When it comes to 1-run losses, Ravens are touching all bases BENGALS 21, RAVENS 14

From the Sidelines

December 09, 1996|By Vito Stellino | Vito Stellino,SUN STAFF

CINCINNATI -- To put this in terms that Baltimore fans can relate to, the Ravens resemble a baseball team that loses a lot of one-run games.

A team on the short end of one-run losses likes to say it's close to winning. But the fact is that bad teams lose one-run games, and good teams win them.

The Ravens are 4-10 because they can't find a way to win close games. They failed to capitalize on the momentum they thought they had picked up when they beat the Pittsburgh Steelers last week, and found a way to lose another game to the Cincinnati Bengals, 21-14.

The Ravens have had a second-half lead in nine straight games and have won only two of them.

There was a lot of fodder for second-guessing because of the pass they planned to throw to offensive lineman Jonathan Ogden on their last play.

But it's easy to overlook the fact they couldn't score from the 1 on the two previous plays, and Jeff Blackshear was holding on the final play, so it wouldn't have counted even if they had scored.

A look at the highlights and lowlights of the loss that guaranteed the Ravens will finish in last place in the AFC Central and play a fifth-place schedule next season.

Final play: The Ravens' last play was a microcosm of their frustrating season. They gambled on a pass on fourth-and-goal at the 1. But as soon as the Ravens lined up with split backs, the Bengals read pass all the way and safety Sam Shade made a one-on-one tackle on the secondary receiver, Carwell Gardner, short of the end zone.

Trenches: The offensive line is supposed to be a strength for the Ravens, but on three shots from the 6 -- including two from the 1 -- it couldn't blow the Bengals off the ball so Bam Morris could score. Morris thought he had scored on the second try, but the line should have opened a hole so there was no doubt.

Throwing from the 1: A pass from the 1-yard line is a good play if you fool the opponent. The Bengals did it on second down on their game-winning touchdown in the fourth quarter when Jeff Blake faked a handoff, rolled to his right and threw back to tight end Tony McGee, who was wide-open.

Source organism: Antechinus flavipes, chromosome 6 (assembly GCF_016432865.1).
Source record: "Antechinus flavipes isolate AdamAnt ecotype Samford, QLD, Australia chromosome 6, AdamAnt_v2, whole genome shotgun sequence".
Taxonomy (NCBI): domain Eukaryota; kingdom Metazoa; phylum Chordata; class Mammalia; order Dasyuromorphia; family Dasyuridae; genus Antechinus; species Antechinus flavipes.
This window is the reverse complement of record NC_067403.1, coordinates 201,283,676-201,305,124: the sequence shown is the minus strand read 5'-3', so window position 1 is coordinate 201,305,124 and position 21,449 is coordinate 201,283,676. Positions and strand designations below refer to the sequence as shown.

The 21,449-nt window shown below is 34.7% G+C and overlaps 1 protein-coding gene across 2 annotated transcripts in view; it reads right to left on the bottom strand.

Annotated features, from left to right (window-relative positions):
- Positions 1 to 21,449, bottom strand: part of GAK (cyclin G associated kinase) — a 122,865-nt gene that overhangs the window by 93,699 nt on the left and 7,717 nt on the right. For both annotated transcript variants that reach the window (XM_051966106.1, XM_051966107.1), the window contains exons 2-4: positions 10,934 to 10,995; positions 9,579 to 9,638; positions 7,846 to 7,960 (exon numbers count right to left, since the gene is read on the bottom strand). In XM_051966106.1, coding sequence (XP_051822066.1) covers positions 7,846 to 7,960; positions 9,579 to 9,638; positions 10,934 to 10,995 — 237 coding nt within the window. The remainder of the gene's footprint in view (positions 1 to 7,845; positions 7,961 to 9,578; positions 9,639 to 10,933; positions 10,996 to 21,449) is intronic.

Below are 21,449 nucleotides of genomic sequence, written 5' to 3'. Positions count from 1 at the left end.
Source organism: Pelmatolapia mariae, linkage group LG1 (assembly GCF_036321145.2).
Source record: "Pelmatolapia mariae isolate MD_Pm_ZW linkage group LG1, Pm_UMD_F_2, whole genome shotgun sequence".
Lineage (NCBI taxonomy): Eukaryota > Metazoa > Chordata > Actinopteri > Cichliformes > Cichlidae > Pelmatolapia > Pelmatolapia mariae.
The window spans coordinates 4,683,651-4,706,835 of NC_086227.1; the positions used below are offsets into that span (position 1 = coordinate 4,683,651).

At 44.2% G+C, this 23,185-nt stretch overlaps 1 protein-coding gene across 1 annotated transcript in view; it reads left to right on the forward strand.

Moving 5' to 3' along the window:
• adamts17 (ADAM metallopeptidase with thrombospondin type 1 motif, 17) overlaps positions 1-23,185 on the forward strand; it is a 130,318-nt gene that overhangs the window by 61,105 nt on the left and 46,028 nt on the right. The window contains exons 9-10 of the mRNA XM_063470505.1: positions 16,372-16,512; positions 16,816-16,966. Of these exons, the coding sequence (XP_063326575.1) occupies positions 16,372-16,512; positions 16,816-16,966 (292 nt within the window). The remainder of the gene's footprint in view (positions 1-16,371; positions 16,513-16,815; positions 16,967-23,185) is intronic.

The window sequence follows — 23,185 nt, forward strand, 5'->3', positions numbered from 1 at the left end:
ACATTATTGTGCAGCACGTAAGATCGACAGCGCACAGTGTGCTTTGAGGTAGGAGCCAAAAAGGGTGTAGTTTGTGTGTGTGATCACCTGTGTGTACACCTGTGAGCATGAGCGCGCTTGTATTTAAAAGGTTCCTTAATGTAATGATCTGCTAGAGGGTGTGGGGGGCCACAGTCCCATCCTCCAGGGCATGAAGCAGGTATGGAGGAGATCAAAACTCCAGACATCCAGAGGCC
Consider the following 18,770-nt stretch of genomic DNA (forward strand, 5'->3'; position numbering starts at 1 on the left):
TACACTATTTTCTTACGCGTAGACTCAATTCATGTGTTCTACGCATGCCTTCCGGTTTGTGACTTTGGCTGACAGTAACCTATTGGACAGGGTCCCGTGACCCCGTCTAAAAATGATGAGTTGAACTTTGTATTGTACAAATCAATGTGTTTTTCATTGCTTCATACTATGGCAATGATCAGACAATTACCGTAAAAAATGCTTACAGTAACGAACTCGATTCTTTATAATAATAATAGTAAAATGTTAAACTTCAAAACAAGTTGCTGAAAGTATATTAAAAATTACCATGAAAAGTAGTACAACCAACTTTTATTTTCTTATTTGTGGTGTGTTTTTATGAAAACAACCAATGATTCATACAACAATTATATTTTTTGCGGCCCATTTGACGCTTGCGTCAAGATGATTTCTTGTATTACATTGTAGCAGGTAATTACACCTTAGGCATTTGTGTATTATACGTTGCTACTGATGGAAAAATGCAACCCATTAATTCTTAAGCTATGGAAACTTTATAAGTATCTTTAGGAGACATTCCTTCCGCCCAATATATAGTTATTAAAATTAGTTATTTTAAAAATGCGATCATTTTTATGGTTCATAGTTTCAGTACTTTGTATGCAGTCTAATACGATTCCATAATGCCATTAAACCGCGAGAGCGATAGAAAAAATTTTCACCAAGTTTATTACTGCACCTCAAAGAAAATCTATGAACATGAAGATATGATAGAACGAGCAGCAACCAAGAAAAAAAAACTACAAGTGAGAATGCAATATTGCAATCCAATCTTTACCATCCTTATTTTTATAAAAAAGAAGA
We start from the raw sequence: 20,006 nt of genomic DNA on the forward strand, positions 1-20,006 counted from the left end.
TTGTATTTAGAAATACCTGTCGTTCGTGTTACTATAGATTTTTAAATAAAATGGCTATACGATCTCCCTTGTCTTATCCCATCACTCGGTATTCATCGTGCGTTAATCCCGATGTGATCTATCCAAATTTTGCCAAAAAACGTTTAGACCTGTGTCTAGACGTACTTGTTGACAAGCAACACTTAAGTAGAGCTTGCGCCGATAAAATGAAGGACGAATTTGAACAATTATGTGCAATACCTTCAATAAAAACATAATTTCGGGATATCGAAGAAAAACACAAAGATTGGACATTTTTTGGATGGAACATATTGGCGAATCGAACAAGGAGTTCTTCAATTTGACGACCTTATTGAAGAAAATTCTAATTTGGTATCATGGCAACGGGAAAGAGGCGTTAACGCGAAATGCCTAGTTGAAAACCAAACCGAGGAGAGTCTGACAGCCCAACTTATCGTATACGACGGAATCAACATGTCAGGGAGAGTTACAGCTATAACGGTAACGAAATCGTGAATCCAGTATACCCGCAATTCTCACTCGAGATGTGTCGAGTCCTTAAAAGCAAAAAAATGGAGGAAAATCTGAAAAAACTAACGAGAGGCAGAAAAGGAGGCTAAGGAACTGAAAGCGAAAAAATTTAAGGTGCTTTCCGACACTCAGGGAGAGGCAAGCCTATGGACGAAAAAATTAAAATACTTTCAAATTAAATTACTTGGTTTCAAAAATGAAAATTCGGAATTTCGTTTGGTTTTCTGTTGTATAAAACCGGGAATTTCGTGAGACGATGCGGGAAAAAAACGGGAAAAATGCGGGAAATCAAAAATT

Zebras: A Ravens game isn't complete without a few controversial calls. The Ravens thought they were victimized by a holding call on Ogden, a possible interception by Donny Brady ruled no catch and Morris being ruled short of the end zone in the final series. But the officials gave Michael Jackson a sliding 28-yard catch that set up the final series that may have been a trap. They also ruled that Bengals safety Greg Myers touched Jackson when he appeared to roll untouched into the end zone.

Morris file: Morris rushed for 117 yards, an amazing total even though the Ravens had the ball only 24 minutes. It was his second straight 100-yard game.

Not capitalizing on Morris: The Ravens twice went away from Morris when he was starting to get on a roll. In the first quarter, he gained 3, 8 and 4 yards to set up second-and-six at the Cincinnati 27 and Vinny Testaverde threw two incomplete passes. In the third quarter, he ran for 5 and 11 yards to set up a first down at the Ravens' 42. They then called three straight pass plays and punted.

Long drives: The Ravens had a bend-but-don't break defense, holding the Bengals to field goals when they twice put together 15-play drives. But the long drives enabled the Bengals to tire out the Ravens' defense and soften it up for the game-winning drive in the fourth quarter.

Stuffing the run: When a team can stuff first-down runs, it usually puts its opponent in second-and-long and third-and-long situations that it can dominate. On the Bengals' first 11 first-down runs, the Ravens held Cincinnati to 20 yards. Yet the Bengals still ran up 360 yards and controlled the ball for 35: 47 as Blake torched the Ravens' porous secondary for 272 yards.

Good roll: Ravens tight end Brian Kinchen rolled for a first down when he caught a third-down pass on the final play of the first quarter to keep a scoring drive alive, then capped the drive with a 23-yard touchdown catch.

Filling in: Jermaine Lewis, who had caught two passes all season, got a chance to start when Floyd Turner pulled a calf muscle in light drills Saturday. The rookie from Maryland overcame a rocky start to catch three passes for 43 yards, including a 6-yard touchdown pass when he kept running through the back of the end zone while Testaverde scrambled. He also had a 39-yard kickoff return in the fourth quarter that set up a touchdown.

Testaverde file: Although Testaverde had one interception, he threw for two touchdowns and put together two fourth-quarter drives that could have forced overtime if Morris had been able to score from the 1. Maybe Testaverde is jinxed.

Just missing: On Blake's first touchdown pass in the second quarter, linebacker Mike Croel blitzed. Untouched, he had a free shot at Blake and should have had the sack, but he whiffed when Blake stepped up to make the throw.

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